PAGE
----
|From half-baked to raw
The American Enterprise
Because happiness is knowing that the opposition has gone
looney, we at TAE do our best to keep you filled in on new developments at the frontiers
of political correctness. But, boy, it's getting harder every year to follow the trail.
The latest wrinkle on vegetarianism, the Associated Press
recently reported, is the "Raw" movement. "After giving up meat for
vegetarian cooking...and sugar for macrobiotic cooking, 70 New Yorkers have gathered to
get serious about the way they eat: They've given up cooking." Yup: No boiling, no
baking, no stoves.
These pioneers are devotees of socalled "live"
foods. They refer to the cooked foods other people eat as "dead." A movement
spokeswomen, who goes by the single name Rhio, explains that "foods start losing some
enzymes and life energy at 105 degrees. By 118 degrees, that's it. You've killed all the
life energy. This is the way we're really supposed to eat. This is the way the animals
There are now live-food support groups, a newly opened
restaurant in New York called Ozone, and a raw-food cable TV show. Dr. Ann Wigmore, a
mother of the movement, founded livefood centers in Boston and Puerto Rico before she died
in 1994 (in a fire).
Devotees don't just eat endless carrots out of the bag, mind
you. Raw food chefs (probably best not to call them "cooks") do process food-but
through soaking and chopping instead of using heat. "You could take a drinking straw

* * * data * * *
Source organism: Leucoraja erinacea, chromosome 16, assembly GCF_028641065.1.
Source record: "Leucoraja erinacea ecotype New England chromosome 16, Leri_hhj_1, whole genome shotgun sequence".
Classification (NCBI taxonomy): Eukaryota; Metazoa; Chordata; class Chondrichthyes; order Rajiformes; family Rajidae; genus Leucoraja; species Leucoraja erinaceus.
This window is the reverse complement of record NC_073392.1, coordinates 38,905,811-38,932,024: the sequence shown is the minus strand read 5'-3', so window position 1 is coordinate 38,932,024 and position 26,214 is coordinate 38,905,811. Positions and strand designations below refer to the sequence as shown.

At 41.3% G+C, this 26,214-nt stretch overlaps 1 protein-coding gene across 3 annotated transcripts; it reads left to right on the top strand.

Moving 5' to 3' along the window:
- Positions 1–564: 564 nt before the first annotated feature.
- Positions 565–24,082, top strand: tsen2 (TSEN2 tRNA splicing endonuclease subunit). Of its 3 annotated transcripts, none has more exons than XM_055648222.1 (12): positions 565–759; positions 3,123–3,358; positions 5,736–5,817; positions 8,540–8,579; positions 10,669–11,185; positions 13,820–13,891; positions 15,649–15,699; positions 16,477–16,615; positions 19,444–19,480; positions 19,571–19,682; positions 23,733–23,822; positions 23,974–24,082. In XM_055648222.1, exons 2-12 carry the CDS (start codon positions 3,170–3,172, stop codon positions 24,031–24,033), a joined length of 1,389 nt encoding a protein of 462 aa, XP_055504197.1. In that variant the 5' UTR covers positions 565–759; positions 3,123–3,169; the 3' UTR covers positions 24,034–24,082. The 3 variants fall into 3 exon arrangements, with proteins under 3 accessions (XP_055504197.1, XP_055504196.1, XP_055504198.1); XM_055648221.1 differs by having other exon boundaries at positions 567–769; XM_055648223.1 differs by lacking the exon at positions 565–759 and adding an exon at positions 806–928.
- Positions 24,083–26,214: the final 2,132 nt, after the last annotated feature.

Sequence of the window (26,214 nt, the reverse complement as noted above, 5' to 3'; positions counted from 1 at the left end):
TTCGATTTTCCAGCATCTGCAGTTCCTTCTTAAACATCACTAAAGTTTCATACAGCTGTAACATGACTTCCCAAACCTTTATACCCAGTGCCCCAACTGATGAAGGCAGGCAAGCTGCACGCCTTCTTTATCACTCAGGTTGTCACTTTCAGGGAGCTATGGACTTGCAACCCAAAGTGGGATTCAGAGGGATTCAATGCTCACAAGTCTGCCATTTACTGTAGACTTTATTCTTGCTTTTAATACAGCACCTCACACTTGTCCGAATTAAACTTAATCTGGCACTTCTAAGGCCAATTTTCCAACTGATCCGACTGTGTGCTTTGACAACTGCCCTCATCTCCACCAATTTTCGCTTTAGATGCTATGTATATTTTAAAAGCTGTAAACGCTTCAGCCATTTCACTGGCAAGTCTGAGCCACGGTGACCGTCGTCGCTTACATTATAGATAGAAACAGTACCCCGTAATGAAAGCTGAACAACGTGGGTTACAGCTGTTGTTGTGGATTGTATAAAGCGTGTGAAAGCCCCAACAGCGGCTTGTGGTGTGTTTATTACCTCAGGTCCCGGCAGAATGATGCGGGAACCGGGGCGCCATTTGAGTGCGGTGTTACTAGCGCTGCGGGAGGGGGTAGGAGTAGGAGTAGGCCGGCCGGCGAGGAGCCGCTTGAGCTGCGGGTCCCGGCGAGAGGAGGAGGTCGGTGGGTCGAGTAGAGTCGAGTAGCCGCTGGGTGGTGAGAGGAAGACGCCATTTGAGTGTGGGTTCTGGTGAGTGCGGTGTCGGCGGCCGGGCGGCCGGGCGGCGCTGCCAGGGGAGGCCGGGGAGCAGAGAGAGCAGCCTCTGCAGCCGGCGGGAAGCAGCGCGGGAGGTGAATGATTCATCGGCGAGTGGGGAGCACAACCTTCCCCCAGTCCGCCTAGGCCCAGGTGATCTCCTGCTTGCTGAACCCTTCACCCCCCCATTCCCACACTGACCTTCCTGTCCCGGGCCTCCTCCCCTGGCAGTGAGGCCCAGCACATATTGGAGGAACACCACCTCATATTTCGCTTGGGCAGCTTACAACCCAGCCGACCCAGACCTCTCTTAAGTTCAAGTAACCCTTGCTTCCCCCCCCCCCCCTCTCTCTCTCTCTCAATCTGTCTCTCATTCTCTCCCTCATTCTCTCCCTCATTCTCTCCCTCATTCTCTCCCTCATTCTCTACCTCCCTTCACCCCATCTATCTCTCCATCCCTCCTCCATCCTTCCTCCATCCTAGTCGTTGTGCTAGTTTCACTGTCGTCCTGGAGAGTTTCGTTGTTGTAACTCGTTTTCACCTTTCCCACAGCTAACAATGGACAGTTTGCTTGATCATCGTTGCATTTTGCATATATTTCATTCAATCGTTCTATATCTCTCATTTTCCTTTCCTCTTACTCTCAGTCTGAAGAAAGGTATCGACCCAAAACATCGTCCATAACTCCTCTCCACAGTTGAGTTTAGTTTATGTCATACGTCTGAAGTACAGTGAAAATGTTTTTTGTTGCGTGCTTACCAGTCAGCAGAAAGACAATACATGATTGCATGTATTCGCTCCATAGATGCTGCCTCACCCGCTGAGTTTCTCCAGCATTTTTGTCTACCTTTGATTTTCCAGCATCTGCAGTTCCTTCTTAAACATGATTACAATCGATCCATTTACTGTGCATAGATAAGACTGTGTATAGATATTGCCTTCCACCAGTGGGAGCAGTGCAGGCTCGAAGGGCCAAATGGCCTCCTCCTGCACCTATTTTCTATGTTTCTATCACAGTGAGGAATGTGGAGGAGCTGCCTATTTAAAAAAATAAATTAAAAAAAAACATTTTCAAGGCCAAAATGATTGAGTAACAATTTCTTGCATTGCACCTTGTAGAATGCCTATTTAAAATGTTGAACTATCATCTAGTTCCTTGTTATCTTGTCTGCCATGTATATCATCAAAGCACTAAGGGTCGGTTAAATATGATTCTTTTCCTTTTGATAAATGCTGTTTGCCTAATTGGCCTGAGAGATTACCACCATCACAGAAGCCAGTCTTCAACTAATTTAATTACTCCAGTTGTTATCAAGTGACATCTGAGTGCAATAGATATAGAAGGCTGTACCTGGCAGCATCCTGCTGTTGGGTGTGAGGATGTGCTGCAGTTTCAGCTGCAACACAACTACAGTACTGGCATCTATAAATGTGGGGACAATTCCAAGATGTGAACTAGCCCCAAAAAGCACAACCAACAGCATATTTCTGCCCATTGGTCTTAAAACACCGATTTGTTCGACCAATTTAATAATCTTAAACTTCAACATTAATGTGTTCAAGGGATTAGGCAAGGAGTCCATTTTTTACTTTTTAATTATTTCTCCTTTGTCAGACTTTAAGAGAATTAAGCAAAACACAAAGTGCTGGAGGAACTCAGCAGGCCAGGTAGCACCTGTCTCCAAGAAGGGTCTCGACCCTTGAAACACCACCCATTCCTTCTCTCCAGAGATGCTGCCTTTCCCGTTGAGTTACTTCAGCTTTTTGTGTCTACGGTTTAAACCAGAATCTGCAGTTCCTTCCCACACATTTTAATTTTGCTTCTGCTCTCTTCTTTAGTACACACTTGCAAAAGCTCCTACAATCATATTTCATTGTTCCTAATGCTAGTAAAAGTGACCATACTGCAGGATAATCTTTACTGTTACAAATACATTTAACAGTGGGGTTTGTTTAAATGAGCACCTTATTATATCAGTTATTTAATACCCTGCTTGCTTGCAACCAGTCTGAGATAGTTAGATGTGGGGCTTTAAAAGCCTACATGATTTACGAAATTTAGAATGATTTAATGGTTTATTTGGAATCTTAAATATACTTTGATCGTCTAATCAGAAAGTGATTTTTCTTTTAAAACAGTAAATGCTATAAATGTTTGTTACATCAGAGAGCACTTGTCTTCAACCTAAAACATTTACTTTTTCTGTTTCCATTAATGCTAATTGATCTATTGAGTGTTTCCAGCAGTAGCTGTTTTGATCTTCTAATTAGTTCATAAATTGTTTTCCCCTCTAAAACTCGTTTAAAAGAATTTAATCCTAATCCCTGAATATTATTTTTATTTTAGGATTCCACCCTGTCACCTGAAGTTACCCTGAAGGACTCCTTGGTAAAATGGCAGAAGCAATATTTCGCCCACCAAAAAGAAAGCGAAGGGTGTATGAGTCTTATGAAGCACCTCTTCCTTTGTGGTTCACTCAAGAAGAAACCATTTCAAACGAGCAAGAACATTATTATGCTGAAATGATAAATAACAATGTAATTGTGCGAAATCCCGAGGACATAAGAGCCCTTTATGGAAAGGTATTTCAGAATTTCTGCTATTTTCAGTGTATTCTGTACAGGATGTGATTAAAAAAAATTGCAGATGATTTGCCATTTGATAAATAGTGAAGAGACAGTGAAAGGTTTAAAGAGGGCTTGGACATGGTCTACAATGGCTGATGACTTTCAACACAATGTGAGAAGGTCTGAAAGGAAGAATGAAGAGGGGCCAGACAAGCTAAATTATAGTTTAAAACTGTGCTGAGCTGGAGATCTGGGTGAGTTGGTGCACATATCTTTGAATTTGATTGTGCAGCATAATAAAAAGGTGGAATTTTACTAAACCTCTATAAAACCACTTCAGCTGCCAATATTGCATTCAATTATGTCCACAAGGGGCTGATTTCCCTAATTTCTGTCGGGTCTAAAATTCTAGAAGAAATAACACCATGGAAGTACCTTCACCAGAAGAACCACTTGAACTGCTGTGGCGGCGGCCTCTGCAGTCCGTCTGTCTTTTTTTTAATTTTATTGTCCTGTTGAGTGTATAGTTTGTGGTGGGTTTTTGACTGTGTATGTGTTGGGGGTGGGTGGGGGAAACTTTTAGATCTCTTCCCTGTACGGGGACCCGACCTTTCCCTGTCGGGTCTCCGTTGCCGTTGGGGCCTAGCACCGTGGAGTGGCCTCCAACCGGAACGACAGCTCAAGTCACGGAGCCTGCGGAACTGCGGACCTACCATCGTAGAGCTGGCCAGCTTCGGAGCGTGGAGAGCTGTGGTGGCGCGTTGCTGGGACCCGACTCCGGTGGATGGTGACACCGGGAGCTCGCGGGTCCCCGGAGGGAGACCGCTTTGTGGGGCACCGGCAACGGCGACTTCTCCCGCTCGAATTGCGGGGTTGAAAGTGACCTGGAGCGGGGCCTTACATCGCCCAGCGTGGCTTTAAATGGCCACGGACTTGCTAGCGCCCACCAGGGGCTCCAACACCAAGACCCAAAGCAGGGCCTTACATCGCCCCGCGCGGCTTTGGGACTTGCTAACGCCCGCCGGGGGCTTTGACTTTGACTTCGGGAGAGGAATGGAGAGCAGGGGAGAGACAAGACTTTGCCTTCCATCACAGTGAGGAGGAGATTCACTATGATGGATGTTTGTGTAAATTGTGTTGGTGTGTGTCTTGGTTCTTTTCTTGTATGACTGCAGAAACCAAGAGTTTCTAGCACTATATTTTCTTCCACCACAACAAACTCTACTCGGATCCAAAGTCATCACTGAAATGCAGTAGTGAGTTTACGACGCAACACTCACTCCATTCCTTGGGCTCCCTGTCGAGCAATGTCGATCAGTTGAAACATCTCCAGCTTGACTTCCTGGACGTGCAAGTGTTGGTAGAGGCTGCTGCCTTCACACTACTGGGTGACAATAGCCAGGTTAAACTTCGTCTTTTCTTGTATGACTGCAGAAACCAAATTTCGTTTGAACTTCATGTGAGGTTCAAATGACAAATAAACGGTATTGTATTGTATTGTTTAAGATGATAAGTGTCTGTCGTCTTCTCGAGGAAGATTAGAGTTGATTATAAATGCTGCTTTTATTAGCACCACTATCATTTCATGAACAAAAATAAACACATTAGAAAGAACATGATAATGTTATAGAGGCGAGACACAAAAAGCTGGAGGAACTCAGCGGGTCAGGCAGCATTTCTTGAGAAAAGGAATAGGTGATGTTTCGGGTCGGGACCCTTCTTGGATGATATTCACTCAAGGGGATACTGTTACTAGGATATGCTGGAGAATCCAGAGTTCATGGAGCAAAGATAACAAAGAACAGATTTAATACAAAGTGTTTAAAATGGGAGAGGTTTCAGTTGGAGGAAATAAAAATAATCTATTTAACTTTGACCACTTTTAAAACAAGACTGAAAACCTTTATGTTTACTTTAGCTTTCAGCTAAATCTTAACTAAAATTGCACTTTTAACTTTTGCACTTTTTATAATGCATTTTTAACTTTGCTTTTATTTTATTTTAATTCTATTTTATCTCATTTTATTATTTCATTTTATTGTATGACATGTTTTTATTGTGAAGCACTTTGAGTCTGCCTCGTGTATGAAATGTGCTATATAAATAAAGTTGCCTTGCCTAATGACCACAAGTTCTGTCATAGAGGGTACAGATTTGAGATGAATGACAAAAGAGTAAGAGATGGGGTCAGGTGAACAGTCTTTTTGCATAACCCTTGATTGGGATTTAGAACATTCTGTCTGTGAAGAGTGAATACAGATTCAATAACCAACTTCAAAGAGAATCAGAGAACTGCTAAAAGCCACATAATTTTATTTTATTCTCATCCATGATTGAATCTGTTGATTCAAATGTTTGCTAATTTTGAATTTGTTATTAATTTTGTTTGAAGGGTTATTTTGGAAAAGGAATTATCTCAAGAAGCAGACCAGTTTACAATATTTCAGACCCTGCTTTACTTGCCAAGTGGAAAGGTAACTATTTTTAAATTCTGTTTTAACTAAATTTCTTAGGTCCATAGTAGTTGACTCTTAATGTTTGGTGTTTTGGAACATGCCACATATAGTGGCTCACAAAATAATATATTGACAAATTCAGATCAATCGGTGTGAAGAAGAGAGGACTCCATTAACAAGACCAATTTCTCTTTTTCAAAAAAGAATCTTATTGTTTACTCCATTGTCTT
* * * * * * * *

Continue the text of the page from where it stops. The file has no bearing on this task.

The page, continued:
to much of the plate, like a vegetable Slurpee," notes Ellen Knickmeyer, a reporter
who attended a live-food potluck in a Tribeca loft. On the menu at the event: A
"lasagna" made of sprouted buckwheat, almonds, mushrooms, tomatoes, and figs. A
"cheese" of pulverized almonds. A "champagne" of "something
sprouted and fermented:'
In an interesting twist, there are livefood omnivores who
have no problem with eating meat, so long as it isn't cooked. Other raw advocates have
gone the opposite direction-there are "fruititarians" (who eat only raw fruit),
and "sproutitarians" (live sprouts solely). There are even non-violent
fruititarians "who eat only fruits off the ground, not those that have been
That may seem to be the final climax of vegetarianism. But
there is one higher twist. Rhio reports there are "breatharians" who aim to get
"all the nutrition they need from the air.... I've met some people doing it
occasionally, but they're not at 100 percent. Yet."
Copyright American Enterprise Institute for Public Policy
Research Mar/Apr 1998